Today I joined Ed Cyzewski’s synchroblog timed to coincide with his book launch. The question of the day is: What saved your faith?

In the 1990s a slew of calamities almost destroyed my faith. At that time I was a rigid, legalistic practitioner of culotte-wearing, contemporary-Christian-music eschewing hypocrisy. I kept rules, thinking I could bullet-point myself to godliness in my own strength.

Then one disaster after another struck.

In 1993 it began to rain in April and ended in August—a 500-year flood. We had a running spring through our basement for over three months. The foundation cracked and bowed.

Rounding out the year were a couple of hit-and-run accidents on our vehicle, spiraling medical bills, debridement, a code committee that made it impossible to repair, rent, or sell our home, a relocation, and, one after another, five of our six children were harmed, injured, and/or needed surgery.

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Because we tithed, bad things like this were never supposed to happen to us. The Christian financial planner had told us so. He had proof texts. We didn’t know much about the Bible then or about Job, Jeremiah, Jesus, and suffering, so we had believed him.

So when disaster continued for years, I felt God had reneged on his bargain. I would do my part (tithe, go to church, etc.), and he would open the window of blessing. It was a guarantee, and he had dropped the ball.

I begged and bargained with God for months as the catastrophes spiraled out of control. Then our son was assaulted. Our new baby needed four eye surgeries. We lost the house, filed for bankruptcy, and had our humbling appearance in bankruptcy court.

About six months later, I realized I had quit praying.

God had not shown up, as far as I was concerned (never mind that I had a total misunderstanding of his promises). God had been late. Nothing had happened “just in time” as the trite expression goes.

Feeling incredibly alone, I still sat in church each week in our new town where no one knew of our tragedies. I still said all the things Christian mothers say to their children. I still went through the motions. But I no longer regarded God as my friend. I shook my fist in his face.

i'm madder than you.Creative Commons License Mysi(new stream: via Compfight

God holds onto us when we’re unable to hold onto him. When I realized I was no longer praying, God’s Spirit nudged softly at my heart. I knew I needed help with this. I couldn’t bear it alone.

So, I called my friend who had gone through a more horrific trial – the cancer of a child. She comforted me with the kindness that one who has gone through trials has gained from God.

She told me, “Turn back, face the Lord, and wait.” I turned. I waited.

Over the following years, God showed up in subtle and gentle happenstances, in tender tuggings at my heart, in truth from his Word, and in mercifully sparing our children from a far worse outcome in each disaster. It didn’t have to go that way, but it did.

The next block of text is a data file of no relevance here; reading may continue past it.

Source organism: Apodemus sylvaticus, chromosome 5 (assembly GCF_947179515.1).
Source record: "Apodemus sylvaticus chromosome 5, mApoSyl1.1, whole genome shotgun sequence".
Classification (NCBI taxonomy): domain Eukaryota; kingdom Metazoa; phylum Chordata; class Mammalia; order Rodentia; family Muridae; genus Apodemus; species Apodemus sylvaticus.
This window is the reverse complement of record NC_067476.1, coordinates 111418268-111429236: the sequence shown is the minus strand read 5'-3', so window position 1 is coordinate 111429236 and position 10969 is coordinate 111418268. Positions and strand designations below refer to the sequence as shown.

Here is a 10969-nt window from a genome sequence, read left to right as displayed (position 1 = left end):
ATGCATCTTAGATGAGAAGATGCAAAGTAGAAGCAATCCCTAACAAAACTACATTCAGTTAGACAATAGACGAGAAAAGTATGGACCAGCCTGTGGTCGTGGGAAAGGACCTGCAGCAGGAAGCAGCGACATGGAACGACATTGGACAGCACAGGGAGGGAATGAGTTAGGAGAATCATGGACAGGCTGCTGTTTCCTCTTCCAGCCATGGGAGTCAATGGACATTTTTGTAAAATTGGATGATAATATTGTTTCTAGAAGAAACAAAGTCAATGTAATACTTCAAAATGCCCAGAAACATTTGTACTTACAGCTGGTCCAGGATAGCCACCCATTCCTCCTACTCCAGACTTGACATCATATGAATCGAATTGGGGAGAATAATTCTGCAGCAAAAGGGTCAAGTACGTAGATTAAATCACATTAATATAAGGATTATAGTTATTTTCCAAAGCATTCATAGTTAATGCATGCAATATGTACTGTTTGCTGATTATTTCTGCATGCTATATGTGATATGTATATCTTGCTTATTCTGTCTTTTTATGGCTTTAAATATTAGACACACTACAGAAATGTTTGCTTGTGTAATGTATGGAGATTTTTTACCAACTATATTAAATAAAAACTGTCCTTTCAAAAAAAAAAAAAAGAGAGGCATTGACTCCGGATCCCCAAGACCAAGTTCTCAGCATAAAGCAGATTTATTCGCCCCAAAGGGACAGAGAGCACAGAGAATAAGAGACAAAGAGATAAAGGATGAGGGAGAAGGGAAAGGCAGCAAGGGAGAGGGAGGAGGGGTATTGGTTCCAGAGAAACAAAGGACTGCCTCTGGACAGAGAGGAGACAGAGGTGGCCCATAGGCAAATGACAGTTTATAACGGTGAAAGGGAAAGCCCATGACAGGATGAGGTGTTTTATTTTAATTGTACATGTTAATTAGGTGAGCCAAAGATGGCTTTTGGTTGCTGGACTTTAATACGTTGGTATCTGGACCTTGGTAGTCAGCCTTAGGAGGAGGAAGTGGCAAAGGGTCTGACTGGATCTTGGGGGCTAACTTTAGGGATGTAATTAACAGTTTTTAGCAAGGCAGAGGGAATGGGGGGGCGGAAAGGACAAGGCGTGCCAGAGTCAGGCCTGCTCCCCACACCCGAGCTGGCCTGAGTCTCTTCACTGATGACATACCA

A guest “happened” to speak at our new church one week. There was a place in his theology for bad things happening to God’s people. He talked about trial, including when Christians go through bankruptcy.

When he said the “b” word, my husband and I silently reached for one another’s hands and squeezed, privately bearing our pain and recognizing for the first time that this can happen to Christians, and it didn’t mean God didn’t love us. This one man’s words made us feel less alone.

My new neighbor “coincidentally” invited me to attend a Bible study. So I signed up for “The Lord” series by Kay Arthur. One of the books we studied was Lord, Where are You when Bad Things Happen?

Together, these women in community stood by me as I fought it out with God. I began to learn who God’s Word says he is and the overarching purpose of God’s love and plan for us. We examined what God’s idea of “good” is when he promises to work all things together for us in that manner.

I found I couldn’t keep all the rules. I couldn’t perfect myself. No one can. As I learned, I often ranted, threw my study book across the room, and cried.

God responded by holding onto me through increasing horror, loss, and devastation. Job-like his refinement now aimed at my own health. And relentlessly, he continued orchestrating encouragement and happenstance. He increased my intimacy with him. He’s still at it.

It took me a full decade to grasp what God was doing. He was stripping me of my legalism, arrogance, and self-reliance. He was transforming me to rely on him, so he could show me that his promises are really true and I could learn to love him. It wasn’t about me and my capabilities, but about Christ and his cross.

I tend toward arrogance and self-reliance. These can be barriers between God and me. I now look on that first decade of trial and hurt as the best thing God ever allowed to touch my life. He truly did work it together for good, but it took me over ten years to begin to see it.

This is how faith grows. There must be stretching and trials and testing. And we must learn to patiently wait for God to show himself as God. He always does. But it may not look like we expected. Usually it doesn’t.

What saved your faith?

Read additional stories to celebrate the release of Ed Cyzewski’s book A Christian Survival Guide, which is discounted on Amazon. My review of Ed’s book runs on Friday.